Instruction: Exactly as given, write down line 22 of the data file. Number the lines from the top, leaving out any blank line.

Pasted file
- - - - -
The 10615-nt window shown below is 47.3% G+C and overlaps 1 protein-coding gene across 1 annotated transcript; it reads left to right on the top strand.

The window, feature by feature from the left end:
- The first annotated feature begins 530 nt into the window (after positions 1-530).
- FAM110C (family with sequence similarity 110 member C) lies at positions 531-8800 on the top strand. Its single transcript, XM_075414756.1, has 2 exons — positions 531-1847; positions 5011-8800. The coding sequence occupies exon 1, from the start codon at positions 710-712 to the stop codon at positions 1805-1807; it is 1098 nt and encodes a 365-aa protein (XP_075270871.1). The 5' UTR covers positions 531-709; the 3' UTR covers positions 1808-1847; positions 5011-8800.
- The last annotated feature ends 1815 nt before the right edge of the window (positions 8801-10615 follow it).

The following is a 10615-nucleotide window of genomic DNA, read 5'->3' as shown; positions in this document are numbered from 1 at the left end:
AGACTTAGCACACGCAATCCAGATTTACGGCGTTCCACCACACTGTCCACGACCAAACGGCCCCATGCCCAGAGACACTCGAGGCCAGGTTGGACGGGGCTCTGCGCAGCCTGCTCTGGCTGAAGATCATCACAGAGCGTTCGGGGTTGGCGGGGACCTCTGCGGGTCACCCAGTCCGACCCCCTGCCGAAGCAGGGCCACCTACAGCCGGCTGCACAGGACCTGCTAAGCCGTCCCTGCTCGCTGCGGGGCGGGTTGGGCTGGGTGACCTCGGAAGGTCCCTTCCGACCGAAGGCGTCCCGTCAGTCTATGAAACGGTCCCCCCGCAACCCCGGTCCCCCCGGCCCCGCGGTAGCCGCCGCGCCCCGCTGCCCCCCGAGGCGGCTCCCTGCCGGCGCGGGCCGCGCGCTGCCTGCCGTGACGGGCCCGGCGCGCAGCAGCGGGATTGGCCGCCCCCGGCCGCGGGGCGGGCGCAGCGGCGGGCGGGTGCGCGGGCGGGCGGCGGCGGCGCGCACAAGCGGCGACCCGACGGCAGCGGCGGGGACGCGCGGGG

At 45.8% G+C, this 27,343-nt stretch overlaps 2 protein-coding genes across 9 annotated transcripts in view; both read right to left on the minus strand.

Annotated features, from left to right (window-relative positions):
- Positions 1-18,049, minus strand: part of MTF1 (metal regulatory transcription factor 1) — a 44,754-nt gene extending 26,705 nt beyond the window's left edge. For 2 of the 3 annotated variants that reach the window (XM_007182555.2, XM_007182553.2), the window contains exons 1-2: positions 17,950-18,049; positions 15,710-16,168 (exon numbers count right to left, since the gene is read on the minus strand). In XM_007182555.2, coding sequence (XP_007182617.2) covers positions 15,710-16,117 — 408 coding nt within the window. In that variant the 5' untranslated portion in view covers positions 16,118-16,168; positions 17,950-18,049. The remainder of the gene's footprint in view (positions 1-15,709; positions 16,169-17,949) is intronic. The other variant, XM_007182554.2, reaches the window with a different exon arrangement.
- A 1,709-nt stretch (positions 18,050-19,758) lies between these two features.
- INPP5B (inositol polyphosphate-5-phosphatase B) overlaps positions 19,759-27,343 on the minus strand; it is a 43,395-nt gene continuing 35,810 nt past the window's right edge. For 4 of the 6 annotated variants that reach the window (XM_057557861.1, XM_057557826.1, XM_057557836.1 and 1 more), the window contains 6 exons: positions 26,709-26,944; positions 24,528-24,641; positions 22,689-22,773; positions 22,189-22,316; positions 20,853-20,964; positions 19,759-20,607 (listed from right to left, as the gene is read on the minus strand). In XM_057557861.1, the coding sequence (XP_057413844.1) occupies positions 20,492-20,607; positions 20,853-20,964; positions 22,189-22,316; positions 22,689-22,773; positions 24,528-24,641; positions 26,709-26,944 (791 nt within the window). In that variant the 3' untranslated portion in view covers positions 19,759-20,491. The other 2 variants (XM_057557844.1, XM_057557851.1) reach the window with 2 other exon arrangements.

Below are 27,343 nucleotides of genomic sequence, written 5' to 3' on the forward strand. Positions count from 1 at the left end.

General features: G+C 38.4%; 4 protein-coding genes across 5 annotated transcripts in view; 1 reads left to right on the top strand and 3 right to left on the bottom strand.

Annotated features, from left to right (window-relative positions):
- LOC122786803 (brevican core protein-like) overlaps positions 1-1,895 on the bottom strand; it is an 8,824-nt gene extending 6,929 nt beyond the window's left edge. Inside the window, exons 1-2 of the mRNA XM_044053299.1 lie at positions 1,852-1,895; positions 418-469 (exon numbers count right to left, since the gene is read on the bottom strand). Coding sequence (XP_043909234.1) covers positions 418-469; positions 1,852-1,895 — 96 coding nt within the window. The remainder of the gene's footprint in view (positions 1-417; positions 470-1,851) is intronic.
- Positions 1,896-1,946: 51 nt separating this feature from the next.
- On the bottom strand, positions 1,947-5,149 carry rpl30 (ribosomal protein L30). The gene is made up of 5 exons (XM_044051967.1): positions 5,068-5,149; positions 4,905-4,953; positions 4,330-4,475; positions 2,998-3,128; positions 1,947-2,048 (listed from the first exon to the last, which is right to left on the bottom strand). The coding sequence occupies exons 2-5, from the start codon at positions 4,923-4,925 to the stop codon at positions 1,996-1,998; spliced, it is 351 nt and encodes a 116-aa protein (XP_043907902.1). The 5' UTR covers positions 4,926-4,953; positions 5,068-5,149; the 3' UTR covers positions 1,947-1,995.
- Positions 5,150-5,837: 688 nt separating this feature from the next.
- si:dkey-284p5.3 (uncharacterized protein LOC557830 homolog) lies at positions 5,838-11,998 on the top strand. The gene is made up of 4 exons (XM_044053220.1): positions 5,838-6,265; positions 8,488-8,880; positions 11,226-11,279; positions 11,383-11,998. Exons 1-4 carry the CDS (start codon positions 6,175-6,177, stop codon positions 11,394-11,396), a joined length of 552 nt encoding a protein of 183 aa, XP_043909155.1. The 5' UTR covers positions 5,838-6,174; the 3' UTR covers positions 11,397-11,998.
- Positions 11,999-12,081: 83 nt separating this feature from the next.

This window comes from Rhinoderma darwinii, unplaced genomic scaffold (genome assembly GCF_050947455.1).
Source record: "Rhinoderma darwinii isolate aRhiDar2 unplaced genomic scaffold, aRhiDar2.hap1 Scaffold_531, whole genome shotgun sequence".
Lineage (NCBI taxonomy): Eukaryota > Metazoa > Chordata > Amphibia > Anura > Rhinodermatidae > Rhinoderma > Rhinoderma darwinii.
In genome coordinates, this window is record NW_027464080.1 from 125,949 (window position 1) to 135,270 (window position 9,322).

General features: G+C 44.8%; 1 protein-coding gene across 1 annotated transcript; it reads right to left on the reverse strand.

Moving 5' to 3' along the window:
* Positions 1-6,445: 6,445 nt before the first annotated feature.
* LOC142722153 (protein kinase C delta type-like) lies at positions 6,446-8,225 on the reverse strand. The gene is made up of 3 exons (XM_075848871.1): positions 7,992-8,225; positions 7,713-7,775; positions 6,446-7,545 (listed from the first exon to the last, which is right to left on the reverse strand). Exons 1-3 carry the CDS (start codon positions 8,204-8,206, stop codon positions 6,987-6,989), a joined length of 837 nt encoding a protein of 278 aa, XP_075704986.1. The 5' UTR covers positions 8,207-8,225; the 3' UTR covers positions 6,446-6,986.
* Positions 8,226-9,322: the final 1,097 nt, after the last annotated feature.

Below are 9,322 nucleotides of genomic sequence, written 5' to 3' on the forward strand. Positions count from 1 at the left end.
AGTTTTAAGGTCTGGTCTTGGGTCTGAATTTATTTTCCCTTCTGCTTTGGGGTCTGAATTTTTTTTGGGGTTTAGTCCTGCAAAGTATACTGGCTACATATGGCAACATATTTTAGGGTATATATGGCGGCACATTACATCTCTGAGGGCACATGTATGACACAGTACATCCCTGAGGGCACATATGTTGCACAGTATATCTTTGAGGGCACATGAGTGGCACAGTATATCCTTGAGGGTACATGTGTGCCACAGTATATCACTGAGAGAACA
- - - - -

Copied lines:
This window comes from Rhinoderma darwinii, unplaced genomic scaffold (genome assembly GCF_050947455.1).